These sonnets have been used by a number of churches in different ways and Dr. Holly Ordway has given a series of excellent podcast talks based on these sonnets.
This darker path into the heart of pain
Was also hers whose love enfolded him
In flesh and wove him in her womb. Again
The sword is piercing. She, who cradled him
And gentled and protected her young son
Must stand and watch the cruelty that mars
Her maiden making. Waves of pain that stun
And sicken pass across his face and hers
As their eyes meet. Now she enfolds the world
He loves in prayer; the mothers of the disappeared
Who know her pain, all bodies bowed and curled
In desperation on this road of tears,
All the grief-stricken in their last despair,
Are folded in the mantle of her prayer.
In desperation on this road of tears
Bystanders and bypassers turn away
In other’s pain we face our own worst fears
And turn our backs to keep those fears at bay
Unless we are compelled as this man was
By force of arms or force of circumstance
To face and feel and carry someone’s cross
In Love’s full glare and not his backward glance.
So Simon, no disciple, still fulfilled
The calling: ‘take the cross and follow me’.
By accident his life was stalled and stilled
Becoming all he was compelled to be.
Make me, like him, your pressed man and your priest,
Your alter Christus, burdened and released.
Bystanders and bypassers turn away
And wipe his image from their memory
She keeps her station. She is here to stay
And stem the flow. She is the reliquary
Of his last look on her. The bloody sweat
And salt tears of his love are soaking through
The folds of her devotion and the wet
folds of her handkerchief, like the dew
Of morning, like a softening rain of grace.
Because she wiped the grime from off his skin,
And glimpsed the godhead in his human face
Whose hidden image we all bear within,
Through all our veils and shrouds of daily pain
The face of god is shining once again.
Through all our veils and shrouds of daily pain,
Through our bruised bruises and re-opened scars,
He falls and stumbles with us, hurt again
When we are hurt again. With us he bears
The cruel repetitions of our cruelty;
The beatings of already beaten men,
The second rounds of torture, the futility
Of all unheeded pleading, every scream in vain.
And by this fall he finds the fallen souls
Who passed a first, but failed a second trial,
The souls who thought their faith would hold them whole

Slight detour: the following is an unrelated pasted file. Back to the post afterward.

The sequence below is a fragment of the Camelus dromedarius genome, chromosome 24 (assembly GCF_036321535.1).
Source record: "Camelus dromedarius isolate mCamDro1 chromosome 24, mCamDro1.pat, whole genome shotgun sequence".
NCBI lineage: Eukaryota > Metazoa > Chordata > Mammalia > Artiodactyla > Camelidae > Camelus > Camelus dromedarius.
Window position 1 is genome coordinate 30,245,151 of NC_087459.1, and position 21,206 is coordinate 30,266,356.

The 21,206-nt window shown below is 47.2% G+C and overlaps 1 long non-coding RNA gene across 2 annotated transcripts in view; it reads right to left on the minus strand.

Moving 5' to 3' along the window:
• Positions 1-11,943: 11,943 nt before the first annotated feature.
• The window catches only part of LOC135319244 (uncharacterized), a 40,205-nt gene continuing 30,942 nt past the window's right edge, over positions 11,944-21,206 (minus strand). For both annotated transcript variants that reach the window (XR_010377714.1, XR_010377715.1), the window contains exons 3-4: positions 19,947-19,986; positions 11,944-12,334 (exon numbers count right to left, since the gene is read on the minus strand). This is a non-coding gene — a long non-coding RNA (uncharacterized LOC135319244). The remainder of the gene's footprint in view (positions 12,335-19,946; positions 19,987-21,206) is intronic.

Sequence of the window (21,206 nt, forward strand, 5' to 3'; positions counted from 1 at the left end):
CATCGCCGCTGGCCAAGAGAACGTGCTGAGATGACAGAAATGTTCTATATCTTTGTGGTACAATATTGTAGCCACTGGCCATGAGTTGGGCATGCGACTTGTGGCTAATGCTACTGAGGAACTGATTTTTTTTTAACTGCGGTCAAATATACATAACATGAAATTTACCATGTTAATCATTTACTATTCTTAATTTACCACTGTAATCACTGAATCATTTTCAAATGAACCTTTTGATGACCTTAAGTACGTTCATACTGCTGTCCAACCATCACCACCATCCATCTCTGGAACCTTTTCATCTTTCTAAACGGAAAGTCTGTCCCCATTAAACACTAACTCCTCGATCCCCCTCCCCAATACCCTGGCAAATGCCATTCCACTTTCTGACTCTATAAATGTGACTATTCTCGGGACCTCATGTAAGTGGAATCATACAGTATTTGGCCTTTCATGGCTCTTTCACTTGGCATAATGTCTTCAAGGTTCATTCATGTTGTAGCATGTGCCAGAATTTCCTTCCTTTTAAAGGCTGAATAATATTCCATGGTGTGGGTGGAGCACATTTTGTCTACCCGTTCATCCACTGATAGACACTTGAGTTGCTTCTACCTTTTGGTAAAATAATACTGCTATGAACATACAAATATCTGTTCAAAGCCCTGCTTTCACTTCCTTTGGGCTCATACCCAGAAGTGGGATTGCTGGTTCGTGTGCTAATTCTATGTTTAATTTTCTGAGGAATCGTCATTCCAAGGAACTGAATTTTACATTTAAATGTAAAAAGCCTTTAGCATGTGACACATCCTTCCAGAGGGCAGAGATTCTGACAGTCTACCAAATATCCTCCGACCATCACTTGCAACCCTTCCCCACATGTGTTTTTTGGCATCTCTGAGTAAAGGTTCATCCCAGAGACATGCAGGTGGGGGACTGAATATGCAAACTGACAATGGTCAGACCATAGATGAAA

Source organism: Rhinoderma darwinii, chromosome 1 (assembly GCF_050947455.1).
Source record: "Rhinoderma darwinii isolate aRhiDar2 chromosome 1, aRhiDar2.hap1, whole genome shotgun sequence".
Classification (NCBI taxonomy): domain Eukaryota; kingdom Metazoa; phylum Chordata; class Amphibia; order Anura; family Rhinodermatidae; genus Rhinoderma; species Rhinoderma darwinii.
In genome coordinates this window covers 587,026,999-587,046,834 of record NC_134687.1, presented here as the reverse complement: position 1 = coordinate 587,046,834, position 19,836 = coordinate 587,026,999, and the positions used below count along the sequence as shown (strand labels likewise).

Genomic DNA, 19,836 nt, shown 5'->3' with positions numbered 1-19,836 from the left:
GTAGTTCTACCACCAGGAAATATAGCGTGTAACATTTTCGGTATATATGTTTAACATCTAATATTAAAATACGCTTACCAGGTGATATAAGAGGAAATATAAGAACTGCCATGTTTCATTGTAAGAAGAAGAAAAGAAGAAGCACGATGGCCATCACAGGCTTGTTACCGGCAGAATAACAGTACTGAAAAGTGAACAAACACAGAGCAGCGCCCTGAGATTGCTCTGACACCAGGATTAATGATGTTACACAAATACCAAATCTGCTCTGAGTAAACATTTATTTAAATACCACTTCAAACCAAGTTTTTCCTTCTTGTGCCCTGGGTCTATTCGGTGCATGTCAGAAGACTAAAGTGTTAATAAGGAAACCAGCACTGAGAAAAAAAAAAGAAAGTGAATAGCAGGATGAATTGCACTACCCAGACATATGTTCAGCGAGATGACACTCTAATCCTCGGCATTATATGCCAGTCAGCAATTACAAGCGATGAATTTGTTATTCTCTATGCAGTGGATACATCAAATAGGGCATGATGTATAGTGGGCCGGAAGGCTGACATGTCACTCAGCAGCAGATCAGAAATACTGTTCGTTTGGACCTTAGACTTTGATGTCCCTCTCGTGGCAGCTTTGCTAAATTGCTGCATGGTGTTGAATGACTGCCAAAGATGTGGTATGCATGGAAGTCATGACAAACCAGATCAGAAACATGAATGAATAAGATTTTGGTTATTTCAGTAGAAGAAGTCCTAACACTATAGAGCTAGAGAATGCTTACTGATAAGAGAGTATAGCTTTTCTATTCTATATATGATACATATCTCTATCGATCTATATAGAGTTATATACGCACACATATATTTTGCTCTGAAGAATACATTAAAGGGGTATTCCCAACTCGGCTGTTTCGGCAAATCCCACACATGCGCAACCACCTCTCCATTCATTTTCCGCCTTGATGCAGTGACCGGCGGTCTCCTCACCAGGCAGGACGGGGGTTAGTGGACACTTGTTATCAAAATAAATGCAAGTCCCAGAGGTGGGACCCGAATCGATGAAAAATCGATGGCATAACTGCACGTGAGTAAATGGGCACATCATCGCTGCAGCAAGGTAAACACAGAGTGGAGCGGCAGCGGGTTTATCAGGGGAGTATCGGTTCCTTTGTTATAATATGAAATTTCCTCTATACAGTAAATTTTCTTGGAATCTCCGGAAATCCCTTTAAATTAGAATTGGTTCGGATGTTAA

And found it only held them for a while.
Be with us when the road is twice as long
As we can bear. By weakness make us strong.
You can’t go on, you go on anyway
He goes with you, his cradle to your grave.
Now is the time to loosen, cast away
The useless weight of everything but love
For he began his letting go before,
Before the worlds for which he dies were made,
Emptied himself, became one of the poor,
To make you rich in him and unafraid.
See as they strip the robe from off his back
They strip away your own defences too
Now you could lose it all and never lack
Now you can see what naked Love can do
Let go these bonds beneath whose weight you bow
His stripping strips you both for action now
See, as they strip the robe from off his back
And spread his arms and nail them to the cross,
The dark nails pierce him and the sky turns black,
And love is firmly fastened onto loss.
But here a pure change happens. On this tree
Loss becomes gain, death opens into birth.
Here wounding heals and fastening makes free
Earth breathes in heaven, heaven roots in earth.
And here we see the length, the breadth, the height
Where love and hatred meet and love stays true
Where sin meets grace and darkness turns to light
We see what love can bear and be and do,
And here our saviour calls us to his side
His love is free, his arms are open wide.
The dark nails pierce him and the sky turns black
We watch him as he labours to draw breath
He takes our breath away to give it back,
Return it to it’s birth through his slow death.
We hear him struggle breathing through the pain
Who once breathed out his spirit on the deep,
Who formed us when he mixed the dust with rain
And drew us into consciousness from sleep.
His spirit and his life he breathes in all
Mantles his world in his one atmosphere
And now he comes to breathe beneath the pall
Of our pollutions, draw our injured air
To cleanse it and renew. His final breath
Breathes us, and bears us through the gates of death.
For January 2nd in my Anthology from Canterbury Press, Waiting on the Word, I have chosen to read The Bird in the Tree by Ruth Pitter. On New Year’s Eve we considered Hardy’s almost reluctant glimpse of transfiguration ‘when Frost was spectre-grey, and ‘shrunken hard and dry’, and Hardy’s heart, bleak as the world through which he moves, nevertheless hears for a moment the ‘ecstatic sound’ of his darkling thrush. And even though he wanted to end his poem with the word ‘unaware’, something of the transcended has ‘trembled through’ his poem. Today’s poem, also about hearing a bird in a tree, also addresses the question of how the transcendent might for ‘a moment of time’ ‘tremble through’ into the immanent.
You can hear me read this poem by clicking on the title or the play button. The image above was created by Linda Richardson and is one of my favourites from the beautiful book of responses she made to Waiting on the Word, it is so full of life, movement and energy. Linda Writes: